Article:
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Orion spacecraft leaves lunar orbit and heads for home

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NASA’s Artemis 1 Moon mission has left lunar orbit and is returning to Earth. On Dec. 1 at 4:53 pm EST, the uncrewed Orion spacecraft fired its main engine for one minute and 45 seconds, placing it on a trajectory that will set it to pass close to the lunar surface in a slingshot maneuver to propel it home.

The latest course correction came on the 16th day of the Artemis 1 mission, which is designed to test the Orion spacecraft’s system under deep-space conditions before astronauts are placed on board for the next Moon flight in the series. The main engine burn altered the craft’s speed by about 310 mph (498 km/h).

According to NASA, a second burn of the Orion’s auxiliary thrusters is scheduled for about 10:53 pm EST to fine tune its trajectory. Meanwhile, NASA engineers have been carrying out thermal tests of the onboard star trackers that are used to calculate Orion’s position and orientation. This is important because the trackers have to be able to withstand the temperature extremes of deep space.

As of 5:30 pm EST, Artemis 1 is 237,600 miles (382,400 km) from Earth and 52,900 miles (85,100 km) from the Moon. On December 5, the Orion spacecraft will make a powered flyby of the Moon at 11:43 am EST, when it will come within 79.2 miles (128 km) of the lunar surface. This will set the spacecraft on its way to a splashdown in the Pacific Ocean on Dec. 11.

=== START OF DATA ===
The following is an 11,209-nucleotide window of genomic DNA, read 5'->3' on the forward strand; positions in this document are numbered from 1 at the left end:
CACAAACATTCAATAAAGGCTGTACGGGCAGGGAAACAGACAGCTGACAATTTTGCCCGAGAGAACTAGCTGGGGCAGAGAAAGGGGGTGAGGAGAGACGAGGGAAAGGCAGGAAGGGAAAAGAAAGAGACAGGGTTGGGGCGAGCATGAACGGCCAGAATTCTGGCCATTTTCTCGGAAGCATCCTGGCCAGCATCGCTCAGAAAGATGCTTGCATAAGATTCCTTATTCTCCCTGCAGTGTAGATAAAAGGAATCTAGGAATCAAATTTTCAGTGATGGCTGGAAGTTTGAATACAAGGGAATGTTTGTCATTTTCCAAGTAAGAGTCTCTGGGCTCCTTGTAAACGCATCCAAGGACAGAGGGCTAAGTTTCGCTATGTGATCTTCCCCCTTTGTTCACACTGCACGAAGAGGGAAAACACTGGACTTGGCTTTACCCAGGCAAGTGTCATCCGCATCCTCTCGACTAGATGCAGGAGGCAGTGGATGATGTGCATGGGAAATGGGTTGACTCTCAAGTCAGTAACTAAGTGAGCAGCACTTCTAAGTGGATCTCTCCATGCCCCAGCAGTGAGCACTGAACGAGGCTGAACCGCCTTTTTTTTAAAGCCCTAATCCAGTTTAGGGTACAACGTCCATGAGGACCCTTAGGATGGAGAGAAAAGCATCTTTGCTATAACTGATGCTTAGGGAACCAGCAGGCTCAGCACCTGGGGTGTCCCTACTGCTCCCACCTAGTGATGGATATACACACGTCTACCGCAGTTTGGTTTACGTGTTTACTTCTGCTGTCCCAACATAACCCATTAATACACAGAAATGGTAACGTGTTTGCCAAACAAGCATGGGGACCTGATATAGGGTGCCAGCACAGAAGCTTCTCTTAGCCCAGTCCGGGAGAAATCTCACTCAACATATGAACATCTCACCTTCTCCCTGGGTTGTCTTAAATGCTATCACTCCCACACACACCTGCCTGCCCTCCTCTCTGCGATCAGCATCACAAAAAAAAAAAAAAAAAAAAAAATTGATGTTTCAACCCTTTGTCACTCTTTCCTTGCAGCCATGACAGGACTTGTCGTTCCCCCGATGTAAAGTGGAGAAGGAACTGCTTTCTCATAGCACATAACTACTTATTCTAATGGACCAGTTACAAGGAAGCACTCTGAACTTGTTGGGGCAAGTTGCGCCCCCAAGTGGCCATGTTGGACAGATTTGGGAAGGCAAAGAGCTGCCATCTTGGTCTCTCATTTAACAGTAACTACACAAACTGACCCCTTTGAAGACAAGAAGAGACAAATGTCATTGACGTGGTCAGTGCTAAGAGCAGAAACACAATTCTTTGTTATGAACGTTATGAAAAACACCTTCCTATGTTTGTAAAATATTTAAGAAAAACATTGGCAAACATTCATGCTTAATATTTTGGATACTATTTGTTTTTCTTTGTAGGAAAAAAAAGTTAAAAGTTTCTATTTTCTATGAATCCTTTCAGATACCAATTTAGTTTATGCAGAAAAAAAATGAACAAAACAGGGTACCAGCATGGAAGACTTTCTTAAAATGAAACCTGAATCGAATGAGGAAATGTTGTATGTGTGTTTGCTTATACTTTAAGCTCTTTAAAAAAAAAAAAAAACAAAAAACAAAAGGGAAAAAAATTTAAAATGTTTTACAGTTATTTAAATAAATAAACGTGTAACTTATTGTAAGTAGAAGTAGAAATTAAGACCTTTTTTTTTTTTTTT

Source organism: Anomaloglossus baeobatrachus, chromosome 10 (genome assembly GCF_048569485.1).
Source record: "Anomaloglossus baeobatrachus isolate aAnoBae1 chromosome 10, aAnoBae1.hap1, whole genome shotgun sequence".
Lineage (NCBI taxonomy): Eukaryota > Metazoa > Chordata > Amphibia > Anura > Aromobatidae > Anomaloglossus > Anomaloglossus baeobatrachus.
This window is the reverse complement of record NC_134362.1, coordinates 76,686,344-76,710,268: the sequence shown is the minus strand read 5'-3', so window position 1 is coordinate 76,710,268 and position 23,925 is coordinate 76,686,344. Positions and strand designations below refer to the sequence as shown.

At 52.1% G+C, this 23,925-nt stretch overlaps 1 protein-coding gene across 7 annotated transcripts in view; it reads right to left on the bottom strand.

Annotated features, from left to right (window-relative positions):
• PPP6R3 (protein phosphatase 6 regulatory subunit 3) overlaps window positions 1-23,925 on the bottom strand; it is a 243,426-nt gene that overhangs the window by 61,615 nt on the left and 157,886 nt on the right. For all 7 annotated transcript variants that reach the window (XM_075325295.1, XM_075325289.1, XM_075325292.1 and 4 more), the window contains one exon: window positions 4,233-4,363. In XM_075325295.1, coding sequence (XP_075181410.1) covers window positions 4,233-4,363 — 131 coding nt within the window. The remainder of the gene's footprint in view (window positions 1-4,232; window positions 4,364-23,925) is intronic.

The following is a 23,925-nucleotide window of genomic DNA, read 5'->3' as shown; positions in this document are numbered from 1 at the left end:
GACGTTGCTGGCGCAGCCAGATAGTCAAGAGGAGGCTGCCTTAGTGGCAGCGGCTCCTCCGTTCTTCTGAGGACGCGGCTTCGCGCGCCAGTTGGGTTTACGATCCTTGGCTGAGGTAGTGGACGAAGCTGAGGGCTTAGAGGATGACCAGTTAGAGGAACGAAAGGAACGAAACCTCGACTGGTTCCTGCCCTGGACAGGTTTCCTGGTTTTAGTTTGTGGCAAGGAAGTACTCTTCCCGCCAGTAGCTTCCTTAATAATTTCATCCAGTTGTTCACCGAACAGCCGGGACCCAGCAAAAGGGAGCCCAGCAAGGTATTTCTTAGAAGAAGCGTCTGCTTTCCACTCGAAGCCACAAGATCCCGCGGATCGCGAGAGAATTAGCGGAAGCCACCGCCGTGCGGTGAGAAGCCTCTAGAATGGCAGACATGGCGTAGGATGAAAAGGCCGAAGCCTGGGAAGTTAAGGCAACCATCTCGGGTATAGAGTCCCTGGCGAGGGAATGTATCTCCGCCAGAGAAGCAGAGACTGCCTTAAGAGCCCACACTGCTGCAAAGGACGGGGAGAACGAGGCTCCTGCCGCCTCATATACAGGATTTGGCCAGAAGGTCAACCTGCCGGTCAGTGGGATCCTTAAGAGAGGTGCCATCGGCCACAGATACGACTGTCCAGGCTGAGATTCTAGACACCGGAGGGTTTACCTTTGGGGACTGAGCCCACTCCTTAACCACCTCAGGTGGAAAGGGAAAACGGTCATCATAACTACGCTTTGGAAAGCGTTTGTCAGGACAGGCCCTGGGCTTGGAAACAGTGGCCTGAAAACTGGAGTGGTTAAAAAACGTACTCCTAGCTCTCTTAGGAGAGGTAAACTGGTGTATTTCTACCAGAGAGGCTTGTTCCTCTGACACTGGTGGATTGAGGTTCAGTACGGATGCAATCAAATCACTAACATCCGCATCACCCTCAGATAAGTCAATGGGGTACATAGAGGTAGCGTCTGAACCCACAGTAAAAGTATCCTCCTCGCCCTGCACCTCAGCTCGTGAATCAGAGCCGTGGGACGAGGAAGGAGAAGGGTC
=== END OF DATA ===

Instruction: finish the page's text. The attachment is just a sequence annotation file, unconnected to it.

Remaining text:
The video below is the live feed from the Orion spacecraft.

Artemis 1

Source: NASA




NASA’s Artemis 1 Moon mission has left lunar orbit and is returning to Earth. On Dec. 1 at 4:53 pm EST, the uncrewed Orion spacecraft fired its main engine for one minute and 45 seconds, placing it on a trajectory that will set it to pass close to the lunar surface in a slingshot maneuver to propel it home.

The latest course correction came on the 16th day of the Artemis 1 mission, which is designed to test the Orion spacecraft’s system under deep-space conditions before astronauts are placed on board for the next Moon flight in the series. The main engine burn altered the craft’s speed by about 310 mph (498 km/h).

According to NASA, a second burn of the Orion’s auxiliary thrusters is scheduled for about 10:53 pm EST to fine tune its trajectory. Meanwhile, NASA engineers have been carrying out thermal tests of the onboard star trackers that are used to calculate Orion’s position and orientation. This is important because the trackers have to be able to withstand the temperature extremes of deep space.

As of 5:30 pm EST, Artemis 1 is 237,600 miles (382,400 km) from Earth and 52,900 miles (85,100 km) from the Moon. On December 5, the Orion spacecraft will make a powered flyby of the Moon at 11:43 am EST, when it will come within 79.2 miles (128 km) of the lunar surface. This will set the spacecraft on its way to a splashdown in the Pacific Ocean on Dec. 11.

The video below is the live feed from the Orion spacecraft.

Artemis 1

Source: NASA

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